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hampshire, but he's been bumped from the primetime debate on tuesday night for failing to average 2.5% in recent national polls. governor christie joirns us in washington to discuss this. welcome back. >> good to be back, chris. >> you have reacted to your demotion as positively as you can. you say put up a podium, i'll talk about the issues wherever it is, but how big a is thatback? >> obviously i don't prefer it. i would rather by on the stage, but here's the thing. this is the problem with washington all along, chris, right? everybody is looking at polls rather than talking about principles. our campaign is talking about the principles we believe in. if we have less of that in washington, d.c. we'll have a much more effective government. the telling it like it is is meaning what i say, that's what i'll do on the stage and next day i'll go to iowa and keep
doing it. there are some practicalities. at the end of september, your cash on hand for the third quarter was $1.4 million, which is not a lot of money. does it hurt with donations when you get bumped from the main event to the undercard? >> actually it hasn't. it's gone the op sips direct. a lot of people disagree with what fox did, and we've got more donation than the week before, because people feel like we're getting a raw deal. it hasn't hurt at all. in fact incredibly, i thought what you did. it's actually worked the opposite. people are loout there to look r the -- so keep doing it. let's look at the rise of your poll here. in january, in the real clear politics average you were second behind jeb bush with more than 11%, now you're tied for ninth at 2.3%. question -- what happened? >> it's hard to tell.
campaigns are something that really change from week to week to week, as we've seen. in that poll there was no donald trump at that point. that makes a big difference since he's been in first place in the national polls, but what really matters is what's happening in new hampshire and iowa. you know from covering campaigns for a long time, national polls had usedie giuliani ahead, herman cain in 2011, that doesn't matter. we feel great momentum in new hampshire and iowa. our numbers tripled in iowa and quadrupled in new hampshire. we're going to go to work and let people hear about the things we care about. >> i'm going to talk about new hampshire in a second, but you brought up trump. there's an armchair idea, analysis that you'll be the largest that is life bombastic guy, and trump has kind of filled that space and that has diminished you. is there some truth to that? >> i think we'll only know that -- and then we'll know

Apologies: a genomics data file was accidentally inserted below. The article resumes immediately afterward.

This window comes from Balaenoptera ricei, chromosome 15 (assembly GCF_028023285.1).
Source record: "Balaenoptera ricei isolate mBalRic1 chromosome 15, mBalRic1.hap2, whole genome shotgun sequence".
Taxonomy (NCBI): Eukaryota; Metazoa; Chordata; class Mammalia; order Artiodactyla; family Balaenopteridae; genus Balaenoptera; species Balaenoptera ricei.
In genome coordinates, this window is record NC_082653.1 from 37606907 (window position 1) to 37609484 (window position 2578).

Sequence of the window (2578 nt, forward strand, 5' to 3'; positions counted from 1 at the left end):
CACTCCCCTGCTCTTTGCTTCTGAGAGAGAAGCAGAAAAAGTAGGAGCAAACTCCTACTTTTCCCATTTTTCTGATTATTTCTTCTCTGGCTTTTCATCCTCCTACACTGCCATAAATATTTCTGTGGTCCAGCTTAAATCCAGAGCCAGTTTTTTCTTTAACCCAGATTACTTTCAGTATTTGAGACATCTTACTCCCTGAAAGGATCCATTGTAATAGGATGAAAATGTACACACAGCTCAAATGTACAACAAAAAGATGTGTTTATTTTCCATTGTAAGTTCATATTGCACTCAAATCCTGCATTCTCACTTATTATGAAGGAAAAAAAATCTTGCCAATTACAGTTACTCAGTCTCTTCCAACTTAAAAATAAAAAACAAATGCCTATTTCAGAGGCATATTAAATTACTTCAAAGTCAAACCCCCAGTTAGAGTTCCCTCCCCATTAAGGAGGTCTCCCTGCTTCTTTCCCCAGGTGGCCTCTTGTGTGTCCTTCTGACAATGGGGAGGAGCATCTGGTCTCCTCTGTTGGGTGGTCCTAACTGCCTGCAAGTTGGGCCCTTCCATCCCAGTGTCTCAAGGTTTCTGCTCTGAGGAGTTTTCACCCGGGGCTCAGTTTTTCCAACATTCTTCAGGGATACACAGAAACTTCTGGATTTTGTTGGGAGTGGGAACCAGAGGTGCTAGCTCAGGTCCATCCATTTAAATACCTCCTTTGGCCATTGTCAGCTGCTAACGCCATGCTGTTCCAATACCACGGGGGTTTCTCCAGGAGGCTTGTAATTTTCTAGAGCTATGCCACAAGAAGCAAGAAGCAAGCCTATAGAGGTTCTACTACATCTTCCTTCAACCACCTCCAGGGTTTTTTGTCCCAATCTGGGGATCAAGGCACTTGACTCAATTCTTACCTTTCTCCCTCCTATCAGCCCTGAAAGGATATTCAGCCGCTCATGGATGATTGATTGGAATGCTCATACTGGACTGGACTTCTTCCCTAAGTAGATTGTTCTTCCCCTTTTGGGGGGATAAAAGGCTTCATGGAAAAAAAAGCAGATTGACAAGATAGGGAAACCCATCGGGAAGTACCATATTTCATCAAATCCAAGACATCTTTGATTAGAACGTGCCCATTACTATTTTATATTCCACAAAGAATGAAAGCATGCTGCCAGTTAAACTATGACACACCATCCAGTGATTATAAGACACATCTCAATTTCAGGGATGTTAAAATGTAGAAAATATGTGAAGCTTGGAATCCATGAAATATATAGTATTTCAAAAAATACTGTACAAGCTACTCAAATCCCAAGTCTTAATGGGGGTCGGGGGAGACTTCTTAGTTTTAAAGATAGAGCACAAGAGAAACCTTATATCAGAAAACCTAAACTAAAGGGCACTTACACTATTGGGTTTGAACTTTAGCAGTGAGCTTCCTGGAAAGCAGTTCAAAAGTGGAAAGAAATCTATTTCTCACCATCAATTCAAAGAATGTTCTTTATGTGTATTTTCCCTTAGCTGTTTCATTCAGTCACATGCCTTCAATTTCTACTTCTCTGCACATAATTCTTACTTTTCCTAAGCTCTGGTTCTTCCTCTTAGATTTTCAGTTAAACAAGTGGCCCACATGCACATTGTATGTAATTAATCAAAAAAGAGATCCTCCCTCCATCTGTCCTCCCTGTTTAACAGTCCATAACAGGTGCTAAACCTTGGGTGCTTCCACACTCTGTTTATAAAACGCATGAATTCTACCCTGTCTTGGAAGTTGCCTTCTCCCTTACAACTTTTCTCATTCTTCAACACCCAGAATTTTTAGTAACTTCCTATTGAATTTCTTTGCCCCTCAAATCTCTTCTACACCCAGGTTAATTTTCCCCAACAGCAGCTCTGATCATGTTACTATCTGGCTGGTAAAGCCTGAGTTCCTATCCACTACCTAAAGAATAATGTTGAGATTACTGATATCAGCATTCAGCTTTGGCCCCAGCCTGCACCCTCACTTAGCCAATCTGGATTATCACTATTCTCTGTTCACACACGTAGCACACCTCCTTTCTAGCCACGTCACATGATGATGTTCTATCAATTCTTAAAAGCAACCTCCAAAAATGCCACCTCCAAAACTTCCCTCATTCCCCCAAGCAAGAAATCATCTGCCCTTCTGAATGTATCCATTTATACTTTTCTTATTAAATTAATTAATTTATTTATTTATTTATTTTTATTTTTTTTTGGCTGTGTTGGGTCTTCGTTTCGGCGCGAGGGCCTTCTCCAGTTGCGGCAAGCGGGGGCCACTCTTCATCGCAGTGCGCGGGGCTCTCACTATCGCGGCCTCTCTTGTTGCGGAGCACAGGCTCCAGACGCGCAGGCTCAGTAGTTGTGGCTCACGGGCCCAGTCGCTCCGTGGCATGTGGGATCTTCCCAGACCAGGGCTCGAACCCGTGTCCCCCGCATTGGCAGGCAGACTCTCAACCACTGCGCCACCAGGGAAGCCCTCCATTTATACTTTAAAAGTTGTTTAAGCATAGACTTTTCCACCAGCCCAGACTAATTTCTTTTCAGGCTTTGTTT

exactly what that was. i'll tell you what we do know is the american people are concerned about where this government is headed. they want a extrastrong, decisive president who will tell it like it is and mean what he says and. >> one sign of live is in new hampshire, where in a recent poll you're not in fifth place with 8%. as you say that's a big increase. is it fair to say it's new hampshire or bust for you? >> no, because you think we'll compete in iowa as well, chris. but i think for any of the candidates, if you don't do well in iowa and new hampshire, your campaign is going to be in trouble, so you have to do well. that's what we're going to do. >> a video, talking about things -- a video went viral this week, million of people have watch it, of you talking about criminal justice, more treatment than imprisonment for people that suffer from drug
addiction, and you talked especially about a friend of yours who suffered from this. here's a clip. >> when i sat there as the governor of new jersey at his funeral and looked across the pew at his three daughters sobbing, because their dad is gone, there but for the grace of god go i. it can happen to anyone. we need to start treating people in this country, not jailing them. >> what's your larger point? >> my larger point, chris is this is a disease. people committing violent acts need to go to prison, because near putting this poison in our neighborhoods. but the addicts, the small-time users, i talk in the video about my mom. my mom was addicted to cigarettes. she smoked for 5 years and died of lung cancer. when he got diagnosed with lung cancer, no one said don't treat
her, she gets what she deserves. where he need to think differently about this. but i'm also opposed to drug legalization. i tell you one thing quickly. i was outside a town hall meeting in hanover that i was having. there was a couple standing out there with their dog. i went up and said hello, and they said we wanted to come here and say we saw your video, we want to thank you for talking about this. we lost our son a week ago today. his sister goes up here to school. we're grieving together, but i wanted to say thank you. we need someone to talk about this. we don't want our son to have died in vain. this is happening all over america, and we need to get ahold of it. if we don't, it will ruin the fabric of our society. >> but critics note that you have opposed building more state drug treatment centers in new jersey and they node in 2013, only 10% of people seeking drug treatment in new jersey could be